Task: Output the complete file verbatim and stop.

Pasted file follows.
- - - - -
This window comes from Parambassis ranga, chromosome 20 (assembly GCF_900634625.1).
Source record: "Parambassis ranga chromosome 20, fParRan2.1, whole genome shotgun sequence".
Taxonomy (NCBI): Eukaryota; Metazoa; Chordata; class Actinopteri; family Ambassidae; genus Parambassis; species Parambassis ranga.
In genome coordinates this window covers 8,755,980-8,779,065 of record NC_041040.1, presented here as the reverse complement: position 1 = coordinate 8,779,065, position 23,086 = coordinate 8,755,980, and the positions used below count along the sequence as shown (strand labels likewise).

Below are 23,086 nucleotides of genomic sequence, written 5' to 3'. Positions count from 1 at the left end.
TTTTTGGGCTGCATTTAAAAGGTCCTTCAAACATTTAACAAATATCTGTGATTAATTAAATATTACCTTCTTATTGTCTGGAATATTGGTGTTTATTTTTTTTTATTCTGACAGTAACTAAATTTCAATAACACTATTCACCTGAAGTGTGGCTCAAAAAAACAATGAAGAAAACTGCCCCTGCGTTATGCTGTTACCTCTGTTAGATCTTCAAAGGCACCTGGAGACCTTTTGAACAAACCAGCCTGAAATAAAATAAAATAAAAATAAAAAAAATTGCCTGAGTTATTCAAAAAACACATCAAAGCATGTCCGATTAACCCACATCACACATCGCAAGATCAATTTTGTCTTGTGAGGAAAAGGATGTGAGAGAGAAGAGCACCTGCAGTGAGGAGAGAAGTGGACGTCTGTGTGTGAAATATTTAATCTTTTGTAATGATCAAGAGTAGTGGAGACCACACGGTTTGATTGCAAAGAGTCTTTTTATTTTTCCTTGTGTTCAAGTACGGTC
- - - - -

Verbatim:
This window comes from Parambassis ranga, chromosome 20 (assembly GCF_900634625.1).
Source record: "Parambassis ranga chromosome 20, fParRan2.1, whole genome shotgun sequence".
Taxonomy (NCBI): Eukaryota; Metazoa; Chordata; class Actinopteri; family Ambassidae; genus Parambassis; species Parambassis ranga.
In genome coordinates this window covers 8,755,980-8,779,065 of record NC_041040.1, presented here as the reverse complement: position 1 = coordinate 8,779,065, position 23,086 = coordinate 8,755,980, and the positions used below count along the sequence as shown (strand labels likewise).

Below are 23,086 nucleotides of genomic sequence, written 5' to 3'. Positions count from 1 at the left end.
TTTTTGGGCTGCATTTAAAAGGTCCTTCAAACATTTAACAAATATCTGTGATTAATTAAATATTACCTTCTTATTGTCTGGAATATTGGTGTTTATTTTTTTTTATTCTGACAGTAACTAAATTTCAATAACACTATTCACCTGAAGTGTGGCTCAAAAAAACAATGAAGAAAACTGCCCCTGCGTTATGCTGTTACCTCTGTTAGATCTTCAAAGGCACCTGGAGACCTTTTGAACAAACCAGCCTGAAATAAAATAAAATAAAAATAAAAAAAATTGCCTGAGTTATTCAAAAAACACATCAAAGCATGTCCGATTAACCCACATCACACATCGCAAGATCAATTTTGTCTTGTGAGGAAAAGGATGTGAGAGAGAAGAGCACCTGCAGTGAGGAGAGAAGTGGACGTCTGTGTGTGAAATATTTAATCTTTTGTAATGATCAAGAGTAGTGGAGACCACACGGTTTGATTGCAAAGAGTCTTTTTATTTTTCCTTGTGTTCAAGTACGGTC